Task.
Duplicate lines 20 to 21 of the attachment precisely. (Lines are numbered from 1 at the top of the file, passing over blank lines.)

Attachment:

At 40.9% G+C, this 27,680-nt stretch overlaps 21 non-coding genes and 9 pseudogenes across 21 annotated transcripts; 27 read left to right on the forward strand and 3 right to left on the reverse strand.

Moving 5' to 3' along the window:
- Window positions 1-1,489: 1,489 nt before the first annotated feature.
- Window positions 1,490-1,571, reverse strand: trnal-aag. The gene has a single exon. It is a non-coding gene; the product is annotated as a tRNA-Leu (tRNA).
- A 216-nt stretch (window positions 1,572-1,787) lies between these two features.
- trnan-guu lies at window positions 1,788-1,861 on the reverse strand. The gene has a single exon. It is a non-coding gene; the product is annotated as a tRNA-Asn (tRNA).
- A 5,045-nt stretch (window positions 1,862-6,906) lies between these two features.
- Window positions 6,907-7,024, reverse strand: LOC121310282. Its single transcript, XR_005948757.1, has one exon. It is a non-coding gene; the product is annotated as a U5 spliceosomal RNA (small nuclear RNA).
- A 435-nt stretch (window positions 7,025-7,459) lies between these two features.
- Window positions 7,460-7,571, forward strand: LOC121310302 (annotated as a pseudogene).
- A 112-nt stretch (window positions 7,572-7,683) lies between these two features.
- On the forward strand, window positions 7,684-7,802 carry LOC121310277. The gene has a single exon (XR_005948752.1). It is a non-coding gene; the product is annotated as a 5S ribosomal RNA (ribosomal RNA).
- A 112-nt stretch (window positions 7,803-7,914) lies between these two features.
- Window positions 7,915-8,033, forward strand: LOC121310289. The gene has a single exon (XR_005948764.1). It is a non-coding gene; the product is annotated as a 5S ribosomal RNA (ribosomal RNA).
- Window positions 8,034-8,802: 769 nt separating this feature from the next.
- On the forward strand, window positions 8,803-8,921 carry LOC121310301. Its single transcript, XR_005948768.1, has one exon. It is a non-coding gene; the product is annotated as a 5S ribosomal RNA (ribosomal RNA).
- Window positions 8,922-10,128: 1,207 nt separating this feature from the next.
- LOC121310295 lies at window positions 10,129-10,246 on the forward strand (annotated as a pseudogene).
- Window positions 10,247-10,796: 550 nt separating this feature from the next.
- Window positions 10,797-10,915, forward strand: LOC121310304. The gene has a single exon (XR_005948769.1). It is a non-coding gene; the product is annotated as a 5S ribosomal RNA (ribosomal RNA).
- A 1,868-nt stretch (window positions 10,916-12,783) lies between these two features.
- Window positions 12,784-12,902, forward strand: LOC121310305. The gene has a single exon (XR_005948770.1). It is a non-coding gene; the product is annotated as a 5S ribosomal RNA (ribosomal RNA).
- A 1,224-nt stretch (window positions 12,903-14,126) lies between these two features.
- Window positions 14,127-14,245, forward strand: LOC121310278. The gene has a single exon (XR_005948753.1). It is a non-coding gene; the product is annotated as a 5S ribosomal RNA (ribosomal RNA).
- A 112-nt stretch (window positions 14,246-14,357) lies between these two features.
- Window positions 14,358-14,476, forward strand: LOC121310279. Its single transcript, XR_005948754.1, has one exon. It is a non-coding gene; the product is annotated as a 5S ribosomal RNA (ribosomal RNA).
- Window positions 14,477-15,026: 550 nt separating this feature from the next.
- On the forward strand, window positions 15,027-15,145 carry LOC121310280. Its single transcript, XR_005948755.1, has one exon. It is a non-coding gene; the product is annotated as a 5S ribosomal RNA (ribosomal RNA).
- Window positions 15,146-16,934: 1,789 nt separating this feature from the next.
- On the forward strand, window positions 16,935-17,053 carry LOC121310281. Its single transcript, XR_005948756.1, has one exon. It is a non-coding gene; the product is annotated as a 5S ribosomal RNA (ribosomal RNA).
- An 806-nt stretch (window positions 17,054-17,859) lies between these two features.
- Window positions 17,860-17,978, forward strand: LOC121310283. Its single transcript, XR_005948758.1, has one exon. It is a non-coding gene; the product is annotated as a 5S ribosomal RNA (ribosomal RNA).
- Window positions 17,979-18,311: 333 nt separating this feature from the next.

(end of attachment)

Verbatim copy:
- Window positions 10,797-10,915, forward strand: LOC121310304. The gene has a single exon (XR_005948769.1). It is a non-coding gene; the product is annotated as a 5S ribosomal RNA (ribosomal RNA).
- A 1,868-nt stretch (window positions 10,916-12,783) lies between these two features.